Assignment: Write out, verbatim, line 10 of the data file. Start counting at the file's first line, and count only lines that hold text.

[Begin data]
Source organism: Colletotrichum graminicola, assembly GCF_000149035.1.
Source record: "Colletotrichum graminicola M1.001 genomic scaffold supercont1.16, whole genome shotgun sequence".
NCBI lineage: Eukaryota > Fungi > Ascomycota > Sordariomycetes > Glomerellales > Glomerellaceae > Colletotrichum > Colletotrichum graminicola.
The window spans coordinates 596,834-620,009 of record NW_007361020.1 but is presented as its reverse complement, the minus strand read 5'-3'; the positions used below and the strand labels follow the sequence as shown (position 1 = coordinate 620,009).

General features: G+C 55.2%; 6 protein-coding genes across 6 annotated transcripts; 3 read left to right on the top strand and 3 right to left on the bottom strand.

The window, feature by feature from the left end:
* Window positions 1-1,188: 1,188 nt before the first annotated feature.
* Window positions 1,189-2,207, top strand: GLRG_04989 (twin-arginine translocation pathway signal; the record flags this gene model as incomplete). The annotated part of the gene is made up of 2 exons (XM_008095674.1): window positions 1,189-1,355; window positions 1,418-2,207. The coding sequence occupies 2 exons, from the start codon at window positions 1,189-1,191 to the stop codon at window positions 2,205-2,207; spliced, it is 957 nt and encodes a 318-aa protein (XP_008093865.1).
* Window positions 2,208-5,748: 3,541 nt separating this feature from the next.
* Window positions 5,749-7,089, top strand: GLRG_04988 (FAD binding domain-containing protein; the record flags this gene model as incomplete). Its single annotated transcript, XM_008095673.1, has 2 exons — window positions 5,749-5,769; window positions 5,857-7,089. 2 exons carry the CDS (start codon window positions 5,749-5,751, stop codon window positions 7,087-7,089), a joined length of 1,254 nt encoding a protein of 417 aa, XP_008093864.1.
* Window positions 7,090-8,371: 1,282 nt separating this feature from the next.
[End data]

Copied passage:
* Window positions 5,749-7,089, top strand: GLRG_04988 (FAD binding domain-containing protein; the record flags this gene model as incomplete). Its single annotated transcript, XM_008095673.1, has 2 exons — window positions 5,749-5,769; window positions 5,857-7,089. 2 exons carry the CDS (start codon window positions 5,749-5,751, stop codon window positions 7,087-7,089), a joined length of 1,254 nt encoding a protein of 417 aa, XP_008093864.1.